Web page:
by Vu Hoa
HA NOI — There is a clear income gap between the rich and the poor in rural areas at a time when access to agricultural input materials and markets are plagued with difficulties.
Farmers havest shrimp in Vinh Thai Commune, in the central province of Quang Tri's Vinh Linh District. The Government has been urged to continue to implement support policies to benefit farmers and other people in rural areas. — VNA/VNS Photo Huy Hung
Deputy head of the Ministry of Planning and Investment's Central Institute for Economic Management (CIEM) Vu Xuan Nguyet Hong made the statement at a conference held to discuss the outcomes of the "Characteristics of the Vietnamese Rural Economy: Evidence from a 2010 Rural Household Survey in 12 Vietnamese Provinces" held in Ha Noi yesterday.
Hong said that the survey indicated rural residents were suffering from difficulties even though their incomes and living conditions had sharply improved.
"It means that policymakers should continue to implement support policies to benefit rural residents," she said.
She added the policies should help rural residents participate in the market and further develop agricultural production.
"The Government should provide access to information for people who have difficulty accessing input materials for production," she said.
Professor Finn Tarp from Denmark's Copenhagen University said the Vietnamese economy had improved and progress had been made.
"Viet Nam has the ability to face various crises. However, some people, especially those in rural areas, have not managed to respond well to the crisis or increase their incomes," Tarp said.
He added that agricultural production should be increased but its proportion in the economy should be smaller.
"Media plays an important role in rural development because we can see from the survey that a lack of information is a challenge. To make the right decision about what to do you need to know about prices and markets," he said.
Findings from the survey show that the proportion of households classified as poor by the Ministry of Labour, Invalids and Social Affairs has declined significantly over the years of the survey, suggesting that conditions have improved for the surveyed households.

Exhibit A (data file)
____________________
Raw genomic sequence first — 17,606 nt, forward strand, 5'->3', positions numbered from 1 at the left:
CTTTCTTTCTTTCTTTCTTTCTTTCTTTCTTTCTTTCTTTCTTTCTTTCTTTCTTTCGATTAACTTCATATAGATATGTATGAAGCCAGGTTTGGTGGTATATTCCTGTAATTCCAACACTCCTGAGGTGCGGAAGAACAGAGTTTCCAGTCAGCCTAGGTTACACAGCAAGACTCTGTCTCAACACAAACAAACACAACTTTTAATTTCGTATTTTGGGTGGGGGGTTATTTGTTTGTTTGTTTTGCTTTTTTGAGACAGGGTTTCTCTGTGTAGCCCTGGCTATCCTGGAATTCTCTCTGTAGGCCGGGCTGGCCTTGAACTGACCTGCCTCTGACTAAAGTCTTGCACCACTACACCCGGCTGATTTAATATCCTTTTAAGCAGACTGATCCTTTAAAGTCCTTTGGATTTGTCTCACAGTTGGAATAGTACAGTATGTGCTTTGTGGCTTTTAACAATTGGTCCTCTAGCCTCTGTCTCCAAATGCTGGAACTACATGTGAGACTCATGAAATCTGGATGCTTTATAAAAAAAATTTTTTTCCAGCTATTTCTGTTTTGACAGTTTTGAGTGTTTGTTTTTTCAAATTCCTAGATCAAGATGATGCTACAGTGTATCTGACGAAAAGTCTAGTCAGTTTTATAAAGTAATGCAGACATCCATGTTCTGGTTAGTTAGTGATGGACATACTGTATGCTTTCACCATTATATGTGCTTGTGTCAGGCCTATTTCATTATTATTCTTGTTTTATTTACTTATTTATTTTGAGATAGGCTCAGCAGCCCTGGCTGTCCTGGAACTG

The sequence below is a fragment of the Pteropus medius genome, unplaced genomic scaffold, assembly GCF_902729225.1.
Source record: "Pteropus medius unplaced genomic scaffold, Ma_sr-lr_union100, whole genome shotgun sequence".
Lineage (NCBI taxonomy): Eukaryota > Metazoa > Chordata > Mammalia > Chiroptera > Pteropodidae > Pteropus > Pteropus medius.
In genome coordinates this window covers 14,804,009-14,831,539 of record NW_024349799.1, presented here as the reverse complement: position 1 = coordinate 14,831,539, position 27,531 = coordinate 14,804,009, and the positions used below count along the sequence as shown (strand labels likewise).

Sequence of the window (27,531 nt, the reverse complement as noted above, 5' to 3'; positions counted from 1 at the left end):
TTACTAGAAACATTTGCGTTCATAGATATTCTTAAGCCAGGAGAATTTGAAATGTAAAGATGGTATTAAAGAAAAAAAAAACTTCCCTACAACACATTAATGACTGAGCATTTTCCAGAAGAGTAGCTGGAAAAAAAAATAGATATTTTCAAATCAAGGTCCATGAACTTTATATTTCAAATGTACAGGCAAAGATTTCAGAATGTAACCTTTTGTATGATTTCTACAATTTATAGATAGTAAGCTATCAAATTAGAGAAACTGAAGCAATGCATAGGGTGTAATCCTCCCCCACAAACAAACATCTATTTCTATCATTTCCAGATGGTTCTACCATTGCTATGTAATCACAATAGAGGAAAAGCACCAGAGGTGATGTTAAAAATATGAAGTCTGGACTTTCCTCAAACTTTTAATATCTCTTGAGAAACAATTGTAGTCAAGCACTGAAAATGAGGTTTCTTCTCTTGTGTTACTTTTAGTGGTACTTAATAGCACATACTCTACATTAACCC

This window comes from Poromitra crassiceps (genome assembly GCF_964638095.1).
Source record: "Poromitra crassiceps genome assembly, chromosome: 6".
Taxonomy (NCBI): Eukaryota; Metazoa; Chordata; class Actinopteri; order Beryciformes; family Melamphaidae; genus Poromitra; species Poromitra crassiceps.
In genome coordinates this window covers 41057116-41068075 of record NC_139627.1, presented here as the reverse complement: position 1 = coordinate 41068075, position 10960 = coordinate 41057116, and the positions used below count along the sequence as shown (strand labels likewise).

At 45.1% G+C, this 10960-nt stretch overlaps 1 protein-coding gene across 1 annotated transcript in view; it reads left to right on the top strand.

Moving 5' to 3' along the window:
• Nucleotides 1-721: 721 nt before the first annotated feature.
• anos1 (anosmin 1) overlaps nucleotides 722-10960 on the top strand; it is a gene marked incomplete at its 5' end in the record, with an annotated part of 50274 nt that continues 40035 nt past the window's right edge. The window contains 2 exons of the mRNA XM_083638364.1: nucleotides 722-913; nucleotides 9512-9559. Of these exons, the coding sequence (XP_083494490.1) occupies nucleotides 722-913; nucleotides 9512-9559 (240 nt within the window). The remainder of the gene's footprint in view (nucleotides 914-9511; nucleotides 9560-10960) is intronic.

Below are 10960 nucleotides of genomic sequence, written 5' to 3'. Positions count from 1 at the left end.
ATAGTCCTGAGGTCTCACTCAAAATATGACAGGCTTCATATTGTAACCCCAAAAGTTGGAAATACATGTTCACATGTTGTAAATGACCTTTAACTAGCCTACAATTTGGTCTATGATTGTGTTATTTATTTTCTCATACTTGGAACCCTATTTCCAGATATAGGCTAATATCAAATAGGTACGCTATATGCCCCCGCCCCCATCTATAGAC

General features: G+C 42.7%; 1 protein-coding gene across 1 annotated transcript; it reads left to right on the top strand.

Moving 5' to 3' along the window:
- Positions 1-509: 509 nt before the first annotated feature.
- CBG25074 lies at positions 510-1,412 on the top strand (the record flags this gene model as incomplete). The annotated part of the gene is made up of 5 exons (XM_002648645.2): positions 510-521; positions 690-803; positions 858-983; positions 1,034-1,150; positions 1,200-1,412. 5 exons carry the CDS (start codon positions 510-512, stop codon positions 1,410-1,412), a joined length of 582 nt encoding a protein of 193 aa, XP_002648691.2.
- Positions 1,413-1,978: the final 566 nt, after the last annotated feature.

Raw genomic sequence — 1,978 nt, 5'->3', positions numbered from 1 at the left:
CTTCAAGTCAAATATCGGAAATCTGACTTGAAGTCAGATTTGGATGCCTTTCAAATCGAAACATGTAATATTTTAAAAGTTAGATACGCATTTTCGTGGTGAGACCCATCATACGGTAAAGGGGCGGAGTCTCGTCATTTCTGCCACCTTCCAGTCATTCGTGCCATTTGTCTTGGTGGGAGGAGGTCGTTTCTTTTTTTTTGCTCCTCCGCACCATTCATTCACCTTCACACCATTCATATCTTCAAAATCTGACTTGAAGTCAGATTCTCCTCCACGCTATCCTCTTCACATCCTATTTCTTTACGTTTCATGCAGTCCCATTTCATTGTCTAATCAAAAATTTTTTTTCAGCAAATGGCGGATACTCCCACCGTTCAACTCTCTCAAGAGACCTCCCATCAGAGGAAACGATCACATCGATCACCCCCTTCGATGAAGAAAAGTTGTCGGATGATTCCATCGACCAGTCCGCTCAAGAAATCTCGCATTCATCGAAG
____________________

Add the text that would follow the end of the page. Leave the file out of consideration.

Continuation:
"This [the number of poor households] declined from 23 per cent in 2006 to 16 per cent last year," said head of CIEM's Rural Development Policies Section Luu Duc Khai, adding that there had been a downward trend in poverty in nearly all the provinces with the exception of Dien Bien, Khanh Hoa and Long An.
He said it was clear that some provinces and groups remained more vulnerable than others. Large discrepancies in education by gender and poverty status had been noted while improvements in living conditions in terms of access to safe water and energy usage had been observed.
"The impact of migration on rural communities and on migrants should also be researched," he said.
The survey also show that the surveyed households experienced a significant increase in average annual income levels between 2008 and 2010.
"Agriculture remained the most important source of employment and income but poor households diversified their income sources to a greater extent than wealthier households, preventing them from enjoying gains from specialisation, " he said.
The average annual household income last year was VND80.9 million (US$3,950) while in 2008 the number was VND52.7 million ($2,570). About 28 per cent of the surveyed households operated a non-farm household enterprise which were mostly small and required only modest amounts of start-up capital.
Household enterprises have become more common among rural households with the exception of former Ha Tay, Khanh Hoa, Lam Dong and Long An provinces.
The survey found that there was a growing trend in the proportion of rice output that was sold. The commercialisation of agriculture could be an important mechanism for rural households to break out of poverty.
Khai said savings and credit had also been important mechanisms for coping with unexpected income losses
"We find that households were better able to cope in 2010 compared with 2008 but the poor remained the most vulnerable group. It was suggested that financial markets were better able to assist households in coping with shocks, in particular credit and insurance markets, but the informal sector played an important role with informal savings," he said.
Danish Ambassador to Viet Nam John Nielsen said agriculture accounted for two-thirds of the country's exports with an annual growth rate of 4 per cent.
However, he said the poverty rate in rural areas was high. The survey was expected to provide data for policymakers to develop measures for rural people to improve their lives.
Hong said the Government should develop policies to support farming households in establishing large-scale enterprises as well as services to gather them into bigger productions.
"The best way to make the improvements is to accelerate production infrastructure to help farmers benefit from commercialisation in relation to supply and demand," said director of the Institute of Policy and Strategy for Agriculture and Rural Development's (IPSARD) Agriculture Policies Advisory Centre Nguyen Do Anh Tuan.
The survey, which was first conducted in 2002, builds on the three previous surveys and provides an insightful overview of the surveyed households over a long period.
This report was based on interviews with more than 3,000 households in 12 provinces by CIEM, IPSARD, the Institute of Labour Sciences and Social Affairs and the Development Economics Group of the University of Copenhagen together with DANIDA. — VNS